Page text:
Boros Signet
Chromatic Lantern
Chrome Mox
Coalition Relic
Golgari Signet
Grim Monolith
Izzet Signet
Mind Stone
Mox Diamond
Mox Opal
Orzhov Signet
Simic Signet
Talisman of Dominance
Talisman of Impulse
Talisman of Indulgence
Talisman of Progress
Talisman of Unity
Worn Powerstone

That’s 18 mana rocks there, with a majority of them costing two mana or less. While it seems excessive, our main goal is to resolve a Planeswalker on turns two and/or three. Such a large number of accelerants helps us achieve this. While the signet/talisman configuration might not be perfect, with proper sequencing of lands, colour fixing becomes a non-issue.

Speaking of lands, let’s quickly covered our “special action” manabase. This category will be divided across the individual purposes of each land. That said, there are only two options below. Colour-fixing and Utility. For the record, we are running 36 lands total.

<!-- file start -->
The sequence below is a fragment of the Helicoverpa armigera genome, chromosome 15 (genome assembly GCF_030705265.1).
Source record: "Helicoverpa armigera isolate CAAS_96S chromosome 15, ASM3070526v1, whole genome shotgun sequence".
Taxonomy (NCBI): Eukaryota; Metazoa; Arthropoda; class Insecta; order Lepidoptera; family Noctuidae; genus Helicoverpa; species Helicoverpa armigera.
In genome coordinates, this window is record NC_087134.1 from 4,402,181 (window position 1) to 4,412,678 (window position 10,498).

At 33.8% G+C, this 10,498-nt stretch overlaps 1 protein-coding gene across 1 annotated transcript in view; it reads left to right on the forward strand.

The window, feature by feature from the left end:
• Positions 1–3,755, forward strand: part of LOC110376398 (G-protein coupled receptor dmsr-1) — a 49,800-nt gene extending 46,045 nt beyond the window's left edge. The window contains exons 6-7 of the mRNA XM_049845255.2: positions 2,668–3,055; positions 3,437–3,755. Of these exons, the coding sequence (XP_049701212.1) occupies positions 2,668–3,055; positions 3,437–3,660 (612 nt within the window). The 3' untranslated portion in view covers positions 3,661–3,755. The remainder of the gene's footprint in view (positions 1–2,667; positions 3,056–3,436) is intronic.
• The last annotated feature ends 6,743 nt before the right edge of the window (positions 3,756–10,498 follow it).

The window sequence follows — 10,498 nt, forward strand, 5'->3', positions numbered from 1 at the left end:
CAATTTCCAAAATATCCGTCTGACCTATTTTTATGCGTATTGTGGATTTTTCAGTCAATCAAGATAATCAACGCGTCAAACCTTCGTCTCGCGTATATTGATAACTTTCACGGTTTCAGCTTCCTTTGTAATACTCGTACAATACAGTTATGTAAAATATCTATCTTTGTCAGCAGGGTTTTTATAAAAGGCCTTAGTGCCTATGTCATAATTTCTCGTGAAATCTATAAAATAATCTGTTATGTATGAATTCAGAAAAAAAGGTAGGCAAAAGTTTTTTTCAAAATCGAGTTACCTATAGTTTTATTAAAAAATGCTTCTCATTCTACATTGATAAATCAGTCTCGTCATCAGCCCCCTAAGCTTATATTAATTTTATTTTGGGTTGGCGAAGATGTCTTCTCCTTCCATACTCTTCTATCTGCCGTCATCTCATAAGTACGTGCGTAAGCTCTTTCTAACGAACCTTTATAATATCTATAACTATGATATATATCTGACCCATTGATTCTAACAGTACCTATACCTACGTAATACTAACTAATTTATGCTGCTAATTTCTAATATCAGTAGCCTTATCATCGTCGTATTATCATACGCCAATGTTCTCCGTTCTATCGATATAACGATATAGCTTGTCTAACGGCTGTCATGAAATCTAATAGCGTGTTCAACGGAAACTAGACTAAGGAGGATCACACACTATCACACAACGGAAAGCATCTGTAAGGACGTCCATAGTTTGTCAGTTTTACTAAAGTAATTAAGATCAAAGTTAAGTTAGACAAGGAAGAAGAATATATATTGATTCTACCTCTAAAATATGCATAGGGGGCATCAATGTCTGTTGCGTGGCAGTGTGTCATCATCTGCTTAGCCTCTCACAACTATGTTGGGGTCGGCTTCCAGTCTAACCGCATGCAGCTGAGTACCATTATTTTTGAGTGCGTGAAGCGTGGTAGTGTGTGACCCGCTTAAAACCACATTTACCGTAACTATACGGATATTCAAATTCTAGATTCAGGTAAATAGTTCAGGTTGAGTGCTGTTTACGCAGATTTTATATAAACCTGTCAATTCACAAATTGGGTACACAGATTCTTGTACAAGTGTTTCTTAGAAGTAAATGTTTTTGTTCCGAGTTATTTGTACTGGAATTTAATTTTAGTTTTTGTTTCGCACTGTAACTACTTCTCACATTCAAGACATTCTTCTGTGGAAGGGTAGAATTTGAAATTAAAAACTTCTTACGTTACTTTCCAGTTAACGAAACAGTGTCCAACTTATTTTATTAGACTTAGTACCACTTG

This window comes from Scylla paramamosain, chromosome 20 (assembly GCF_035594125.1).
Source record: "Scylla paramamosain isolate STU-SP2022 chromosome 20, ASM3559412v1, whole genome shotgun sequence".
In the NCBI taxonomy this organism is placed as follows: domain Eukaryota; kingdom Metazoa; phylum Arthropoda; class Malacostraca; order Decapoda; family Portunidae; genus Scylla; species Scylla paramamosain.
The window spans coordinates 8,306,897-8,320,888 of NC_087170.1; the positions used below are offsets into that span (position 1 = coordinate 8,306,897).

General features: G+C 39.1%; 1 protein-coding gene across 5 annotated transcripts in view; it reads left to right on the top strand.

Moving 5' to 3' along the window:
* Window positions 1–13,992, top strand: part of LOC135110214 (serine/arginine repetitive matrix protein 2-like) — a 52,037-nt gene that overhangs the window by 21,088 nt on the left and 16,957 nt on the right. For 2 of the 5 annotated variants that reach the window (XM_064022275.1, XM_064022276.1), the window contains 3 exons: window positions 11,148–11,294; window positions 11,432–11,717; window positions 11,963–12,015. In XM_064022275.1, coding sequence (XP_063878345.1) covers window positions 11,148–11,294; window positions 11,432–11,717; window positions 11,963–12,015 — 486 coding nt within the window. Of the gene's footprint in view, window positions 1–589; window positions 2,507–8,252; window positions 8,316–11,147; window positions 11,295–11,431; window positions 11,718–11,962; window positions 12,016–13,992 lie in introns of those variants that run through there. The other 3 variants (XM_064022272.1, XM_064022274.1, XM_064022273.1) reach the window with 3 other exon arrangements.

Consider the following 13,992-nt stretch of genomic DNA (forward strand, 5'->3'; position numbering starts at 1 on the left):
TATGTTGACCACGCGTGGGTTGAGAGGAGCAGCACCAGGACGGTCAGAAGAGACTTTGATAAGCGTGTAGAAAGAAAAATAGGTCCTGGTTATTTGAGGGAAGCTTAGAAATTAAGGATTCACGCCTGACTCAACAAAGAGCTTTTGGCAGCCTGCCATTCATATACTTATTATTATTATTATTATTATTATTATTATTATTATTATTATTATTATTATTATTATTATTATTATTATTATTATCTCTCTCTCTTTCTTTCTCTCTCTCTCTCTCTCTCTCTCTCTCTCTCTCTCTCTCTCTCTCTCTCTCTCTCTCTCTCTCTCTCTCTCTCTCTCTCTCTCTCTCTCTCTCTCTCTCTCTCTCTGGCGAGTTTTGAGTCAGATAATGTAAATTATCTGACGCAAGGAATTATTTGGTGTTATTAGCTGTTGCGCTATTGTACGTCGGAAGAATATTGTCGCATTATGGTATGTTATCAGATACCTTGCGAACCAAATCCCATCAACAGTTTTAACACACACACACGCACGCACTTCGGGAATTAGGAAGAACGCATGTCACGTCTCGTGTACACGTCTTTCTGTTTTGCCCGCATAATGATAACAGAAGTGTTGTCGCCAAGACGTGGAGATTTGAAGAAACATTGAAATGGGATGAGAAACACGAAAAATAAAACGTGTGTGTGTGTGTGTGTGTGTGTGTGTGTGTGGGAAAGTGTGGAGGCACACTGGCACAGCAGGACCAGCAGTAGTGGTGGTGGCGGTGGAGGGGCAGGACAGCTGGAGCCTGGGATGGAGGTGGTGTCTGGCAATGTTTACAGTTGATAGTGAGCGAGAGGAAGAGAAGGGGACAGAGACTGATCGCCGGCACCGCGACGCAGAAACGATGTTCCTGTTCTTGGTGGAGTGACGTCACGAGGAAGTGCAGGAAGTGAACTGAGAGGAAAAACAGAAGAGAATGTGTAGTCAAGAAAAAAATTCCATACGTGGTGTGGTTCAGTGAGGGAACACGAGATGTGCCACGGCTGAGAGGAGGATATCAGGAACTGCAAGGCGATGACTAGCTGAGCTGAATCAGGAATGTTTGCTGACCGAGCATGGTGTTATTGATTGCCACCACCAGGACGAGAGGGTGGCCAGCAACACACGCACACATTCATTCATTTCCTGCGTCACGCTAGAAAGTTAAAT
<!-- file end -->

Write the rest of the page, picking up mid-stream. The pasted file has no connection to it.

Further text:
Colour-fixing
Arid Mesa
Bloodstained Mire
Flooded Strand
Marsh Flats
Misty Rainforest
Polluted Delta
Scalding Tarn
Verdant Catacombs
Windswept Heath
Wooded Foothills
Badlands
Bayou
Plateau
Savannah
Scrubland
Taiga
Tropical Island
Tundra
Underground Sea
Volcanic Island
City of Brass
Gemstone Caverns
Gemstone Mine
Glimmervoid
Tendo Ice Bridge
Grove of the Burnwillows
Urborg, Tomb of Yawgmoth

Grove and Urborg both have applications outside of assisting to cast multicoloured spells, but first and foremost they’re included essentially as free dual-lands.

Utility
Academy Ruins
Ancient Tomb
City of Traitors
Darksteel Citadel
Flagstones of Trokair
Horizon Canopy
Strip Mine
Tolarian Academy
Wasteland